Texas has unimaginable square miles of dry grass and vegetation in the winter. High winds and a single spark can decimate miles and miles in a day or two.
The fires more commonly happen in West Texas and the Panhandle, which are more sparsely populated. The rest of the state also gets the fires, which are more vigorously covered by media when a lot of people in a small area are threatened or affected.
I was surprised when I turned to page 2 in my local paper last Sunday and learned 200,000 people were evacuated in Amarillo on Saturday because of grassfires that totally destroyed 58 homes, damaged others. Live power lines on the ground made it difficult to get emergency aid to the people. One fire burned 45 square miles before it was contained. Lubbock was seriously damaged, too.
The firefighters did well--containing over 75 grass fires in 2-3 days that consumed more than 700,000 acres. One litttle five-year-old girl died in a car crash near Midland when the vehicle she was riding in crashed in the heavy smoke over the highway.
Talking to a woman yesterday, I asked if she knew about the fires. She said she was, primarily because her ears pricked up when fires were mentioned in the Lubbock area and her brother lives there. She said she called and he said he and his were all right. The fire came within five miles, but they were unscathed. Friends on the other side of town, though, had their home burn to the ground. They lost everything.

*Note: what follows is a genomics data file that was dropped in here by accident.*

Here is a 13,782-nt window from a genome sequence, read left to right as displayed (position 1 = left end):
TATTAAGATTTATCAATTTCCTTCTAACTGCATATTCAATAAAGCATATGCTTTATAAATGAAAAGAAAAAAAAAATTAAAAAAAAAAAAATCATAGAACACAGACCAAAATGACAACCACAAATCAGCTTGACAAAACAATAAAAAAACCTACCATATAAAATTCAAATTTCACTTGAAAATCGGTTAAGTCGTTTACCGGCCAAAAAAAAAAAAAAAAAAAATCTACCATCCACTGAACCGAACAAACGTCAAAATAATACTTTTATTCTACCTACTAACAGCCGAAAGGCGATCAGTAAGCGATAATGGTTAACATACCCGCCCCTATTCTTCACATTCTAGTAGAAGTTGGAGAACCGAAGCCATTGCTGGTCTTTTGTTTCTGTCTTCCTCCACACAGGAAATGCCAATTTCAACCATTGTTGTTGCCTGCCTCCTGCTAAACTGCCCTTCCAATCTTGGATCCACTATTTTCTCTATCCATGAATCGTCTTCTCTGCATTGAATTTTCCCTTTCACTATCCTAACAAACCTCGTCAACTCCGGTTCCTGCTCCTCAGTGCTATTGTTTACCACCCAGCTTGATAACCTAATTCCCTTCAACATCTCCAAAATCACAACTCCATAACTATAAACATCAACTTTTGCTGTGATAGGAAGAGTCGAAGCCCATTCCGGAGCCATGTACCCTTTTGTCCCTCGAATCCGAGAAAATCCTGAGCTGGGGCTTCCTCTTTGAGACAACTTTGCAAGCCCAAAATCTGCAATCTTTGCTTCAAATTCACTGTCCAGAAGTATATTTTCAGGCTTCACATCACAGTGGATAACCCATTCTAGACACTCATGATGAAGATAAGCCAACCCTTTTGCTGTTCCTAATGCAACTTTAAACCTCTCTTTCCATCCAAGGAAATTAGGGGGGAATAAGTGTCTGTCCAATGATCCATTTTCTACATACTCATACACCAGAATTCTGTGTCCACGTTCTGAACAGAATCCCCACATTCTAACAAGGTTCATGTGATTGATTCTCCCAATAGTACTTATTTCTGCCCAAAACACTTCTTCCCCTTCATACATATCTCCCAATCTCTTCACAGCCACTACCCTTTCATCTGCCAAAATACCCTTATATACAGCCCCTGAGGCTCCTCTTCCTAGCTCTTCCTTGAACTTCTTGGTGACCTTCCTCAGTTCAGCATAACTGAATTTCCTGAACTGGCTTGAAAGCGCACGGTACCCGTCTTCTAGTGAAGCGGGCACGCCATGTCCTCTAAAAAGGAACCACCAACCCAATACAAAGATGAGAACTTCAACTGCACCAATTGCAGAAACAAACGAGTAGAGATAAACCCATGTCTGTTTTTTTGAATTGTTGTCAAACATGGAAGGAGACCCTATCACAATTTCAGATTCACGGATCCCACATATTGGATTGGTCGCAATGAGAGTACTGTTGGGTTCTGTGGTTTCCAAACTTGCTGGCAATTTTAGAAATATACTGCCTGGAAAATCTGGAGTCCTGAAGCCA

When something similar happened a few years back, media attention was aroused when the wind continued for several days. Grassland the size of the state of Rhode Island was burned to the ground, including the cattle, sheep and horses therein. Some of the homes destroyed were more than 100 years old.
The winds last week blew for a blessedly short interval. Few Texans paid attention, much less the rest of the country.
Burn bans are now in effect over half the state. Accidental sparks, however, can ignite fires from the most innocuous events. More fires are likely. More high winds are also likely. According to the forecasts, our usual quota of spring rains is unlikely.
I guess, overall, we are still the West. What happens here doesn't get out to the rest of the country necessarily, despite our World Wide Web. It would have been a little dangerous to stand and video the approaching fire and consequent destruction of the family home. Even for a chance to go viral on YouTube. And maybe it wouldn't even have done that.
It makes me wonder what other big events go on that no one knows about, sees, reports or notices. I expect quite a bit, actually.